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A Peek at Pico Projectors

Is a projector in the hand worth one in the ceiling? That's one question facing pico projectors, a new breed of projectors designed for a variety of handheld applications, including cell phones aimed at the enterprise market.

IS A PROJECTOR IN HAND WORTH ONE IN ceiling? That's one question facing pico projectors, a new breed of projectors designed for a variety of handheld applications, including cell phones aimed at the enterprise market.

As the name implies, pico projectors are small: tiny enough to be built into a cell phone or plugged into a laptop like a USB dongle, depending on the design a manufacturer believes there's a market for. Backed by major semiconductor vendors such as Texas Instruments (TI), pico projectors bear watching by AV pros because they could affect the market for other types of projectors, including portable units and fixed projectors mounted in places such as conference rooms.

Texas Instruments has adapted its DLP technology to work as a miniature projector small enough to be embedded into devices such as this cell phone, which is about the size of a deck of cards. Pico projectors can produce images up to 70 inches across in completely rooms.

Texas Instruments has adapted its DLP technology to work as a miniature projector small enough to be embedded into devices such as this cell phone, which is about the size of a deck of cards. Pico projectors can produce images up to 70 inches across in completely rooms.

Credit: Courtesy Texas Instruments

Currently, pico projectors are available only as prototypes, but several companies recently have committed to building them. One is Foxconn, a Taiwan manufacturer that builds cell phones for well-known brands such as Apple, Motorola, Nokia, and Sony Ericsson.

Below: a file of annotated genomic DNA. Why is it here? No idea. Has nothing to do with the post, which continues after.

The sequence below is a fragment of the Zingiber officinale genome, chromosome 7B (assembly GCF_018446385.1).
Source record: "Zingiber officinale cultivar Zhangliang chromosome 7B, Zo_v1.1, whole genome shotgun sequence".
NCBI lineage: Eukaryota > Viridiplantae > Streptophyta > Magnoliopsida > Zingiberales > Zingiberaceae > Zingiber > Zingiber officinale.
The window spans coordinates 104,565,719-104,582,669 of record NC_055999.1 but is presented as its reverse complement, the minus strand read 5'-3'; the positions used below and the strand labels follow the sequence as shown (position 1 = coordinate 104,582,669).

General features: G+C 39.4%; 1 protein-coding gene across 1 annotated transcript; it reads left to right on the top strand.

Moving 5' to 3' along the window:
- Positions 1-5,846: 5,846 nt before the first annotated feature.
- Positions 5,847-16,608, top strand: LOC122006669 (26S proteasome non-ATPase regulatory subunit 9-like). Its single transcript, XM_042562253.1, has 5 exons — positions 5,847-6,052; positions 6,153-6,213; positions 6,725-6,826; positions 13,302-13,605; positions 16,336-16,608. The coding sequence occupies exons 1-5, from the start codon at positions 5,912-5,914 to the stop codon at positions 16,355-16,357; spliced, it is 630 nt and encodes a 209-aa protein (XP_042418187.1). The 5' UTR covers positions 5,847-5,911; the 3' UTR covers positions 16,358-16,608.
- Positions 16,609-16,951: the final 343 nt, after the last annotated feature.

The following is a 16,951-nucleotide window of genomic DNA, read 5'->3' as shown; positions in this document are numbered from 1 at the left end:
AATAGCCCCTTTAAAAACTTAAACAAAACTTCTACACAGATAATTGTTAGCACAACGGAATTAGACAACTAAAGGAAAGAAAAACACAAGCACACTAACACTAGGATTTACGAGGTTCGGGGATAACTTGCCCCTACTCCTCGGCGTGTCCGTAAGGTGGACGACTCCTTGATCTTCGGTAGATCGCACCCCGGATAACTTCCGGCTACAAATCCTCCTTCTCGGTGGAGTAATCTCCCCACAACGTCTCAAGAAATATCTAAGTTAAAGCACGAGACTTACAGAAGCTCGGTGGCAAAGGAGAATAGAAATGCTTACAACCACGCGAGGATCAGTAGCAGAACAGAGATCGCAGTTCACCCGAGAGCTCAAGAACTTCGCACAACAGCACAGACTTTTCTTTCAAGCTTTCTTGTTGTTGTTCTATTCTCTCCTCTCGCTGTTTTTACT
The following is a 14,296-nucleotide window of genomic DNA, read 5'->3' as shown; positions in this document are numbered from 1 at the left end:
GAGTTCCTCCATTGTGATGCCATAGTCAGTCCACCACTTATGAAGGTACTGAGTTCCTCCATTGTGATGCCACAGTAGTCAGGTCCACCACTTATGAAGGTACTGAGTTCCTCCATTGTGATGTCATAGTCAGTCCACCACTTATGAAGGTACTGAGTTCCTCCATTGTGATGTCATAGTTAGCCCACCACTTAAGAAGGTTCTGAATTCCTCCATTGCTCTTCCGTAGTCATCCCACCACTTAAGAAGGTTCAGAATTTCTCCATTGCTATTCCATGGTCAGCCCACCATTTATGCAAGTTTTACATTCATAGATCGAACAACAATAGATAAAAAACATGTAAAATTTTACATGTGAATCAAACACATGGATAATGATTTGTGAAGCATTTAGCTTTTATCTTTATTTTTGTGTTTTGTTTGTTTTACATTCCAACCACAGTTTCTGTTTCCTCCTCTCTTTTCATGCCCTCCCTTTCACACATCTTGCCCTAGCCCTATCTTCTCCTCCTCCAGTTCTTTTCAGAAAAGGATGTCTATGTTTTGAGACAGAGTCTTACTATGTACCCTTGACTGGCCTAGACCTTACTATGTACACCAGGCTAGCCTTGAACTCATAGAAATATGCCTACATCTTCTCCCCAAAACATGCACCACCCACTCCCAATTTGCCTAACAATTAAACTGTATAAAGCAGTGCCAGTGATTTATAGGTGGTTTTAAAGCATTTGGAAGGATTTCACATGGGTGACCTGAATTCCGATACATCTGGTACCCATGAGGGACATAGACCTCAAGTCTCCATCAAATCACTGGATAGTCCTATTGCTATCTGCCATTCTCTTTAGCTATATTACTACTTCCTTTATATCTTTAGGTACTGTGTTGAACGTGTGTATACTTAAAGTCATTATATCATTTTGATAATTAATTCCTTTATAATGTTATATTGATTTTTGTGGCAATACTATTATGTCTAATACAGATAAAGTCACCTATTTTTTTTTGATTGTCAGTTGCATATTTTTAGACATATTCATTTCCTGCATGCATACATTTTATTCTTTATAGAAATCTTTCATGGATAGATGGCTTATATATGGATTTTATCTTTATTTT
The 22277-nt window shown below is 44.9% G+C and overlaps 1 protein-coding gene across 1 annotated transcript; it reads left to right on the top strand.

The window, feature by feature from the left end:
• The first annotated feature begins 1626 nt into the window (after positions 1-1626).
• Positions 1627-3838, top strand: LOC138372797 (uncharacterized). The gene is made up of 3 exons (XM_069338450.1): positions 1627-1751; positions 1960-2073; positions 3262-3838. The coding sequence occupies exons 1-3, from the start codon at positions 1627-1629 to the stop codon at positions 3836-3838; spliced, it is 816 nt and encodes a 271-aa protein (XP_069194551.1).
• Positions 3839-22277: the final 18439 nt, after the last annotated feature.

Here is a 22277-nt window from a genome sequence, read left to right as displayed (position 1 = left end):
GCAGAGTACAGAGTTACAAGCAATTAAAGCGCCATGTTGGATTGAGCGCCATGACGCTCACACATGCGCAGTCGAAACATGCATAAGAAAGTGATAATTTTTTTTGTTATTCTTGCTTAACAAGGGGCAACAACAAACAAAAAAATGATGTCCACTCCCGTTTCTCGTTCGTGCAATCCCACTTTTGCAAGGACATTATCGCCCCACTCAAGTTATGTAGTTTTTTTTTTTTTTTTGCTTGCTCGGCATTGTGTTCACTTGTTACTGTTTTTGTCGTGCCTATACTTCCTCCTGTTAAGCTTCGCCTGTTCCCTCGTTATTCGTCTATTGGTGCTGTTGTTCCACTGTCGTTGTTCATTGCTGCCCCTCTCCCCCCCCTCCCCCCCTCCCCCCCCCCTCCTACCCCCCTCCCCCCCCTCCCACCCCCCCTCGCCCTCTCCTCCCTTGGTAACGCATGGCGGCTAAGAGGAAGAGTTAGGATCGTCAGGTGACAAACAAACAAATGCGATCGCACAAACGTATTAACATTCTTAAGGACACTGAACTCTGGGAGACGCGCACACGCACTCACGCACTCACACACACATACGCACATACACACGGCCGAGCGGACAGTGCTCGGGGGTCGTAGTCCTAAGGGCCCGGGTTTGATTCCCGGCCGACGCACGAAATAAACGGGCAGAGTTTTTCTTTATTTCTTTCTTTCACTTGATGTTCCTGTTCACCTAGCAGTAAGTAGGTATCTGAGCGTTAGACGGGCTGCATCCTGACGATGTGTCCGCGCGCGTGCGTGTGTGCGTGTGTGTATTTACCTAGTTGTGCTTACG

In October 2007, TI announced that Foxconn would begin manufacturing pico projection products based on TI's Digital Light Processing (DLP) technology. Foxconn didn't respond to interview requests.

TI, for its part, believes that there are plenty of opportunities. “I think it would be positioned at consumers, as well as enterprises,” says Frank Moizio, manager of the emerging markets business for TI's DLP Front Projection business unit.

SMALL BUT CROWDED

TI also announced its second-generation pico projection technology in October, but it's not the only player in this space. Another is Microvision, a Redmond, Wash.–based company specializing in small display and imaging applications such as cell phones. Like TI, Microvision has lined up partners and potential customers, including Motorola, but so far, no vendor is shipping commercial pico projection products. “We're not aware of anything that's shipping today,” Moizio says.

That nascence makes it difficult to predict exactly what commercial pico projectors will look like, how they'll perform, and what they'll cost. One wild card is the form factor. Based on the announcements thus far, the initial pico projectors are most likely destined for the cell phone market. Then it's a question of if they'll initially be sold as outboard units that plug into a cell phone's USB port — the same way that cameras for cell phones debuted. That's a good possibility for at least three reasons.

  • A plug-in module doesn't add to the cost of a cell phone because it's an accessory. That's important in the eyes of handset vendors and wireless carriers because consumers and business users tend to be sensitive about the cost of a cell phone.
  • It still takes several fiscal quarters to design a major new feature into a cell phone, manufacture them, and get them to market, despite how rapidly cell phones have evolved in terms of features. By selling first-generation pico projectors as accessories, projector manufacturers and their handset partners can speed up time to market.
  • For handset vendors, a plug-in unit is a less risky, less expensive way to test the market for pico projectors than embedded products.

“I would guess that you'd see a mix of ideas come to market,” Moizio says.

Each manufacturer's design strategy also affects performance, which in turn affects whether pico projectors are a niche play or whether they'll siphon off some business from portable and installed projectors. For example, regardless of whether it's embedded or a plug-in unit, power consumption is an obvious concern for pico projection products designed for use with cell phones or laptops. In fact, that's one area that TI says pico projectors need to be refined further before they can be commercialized.



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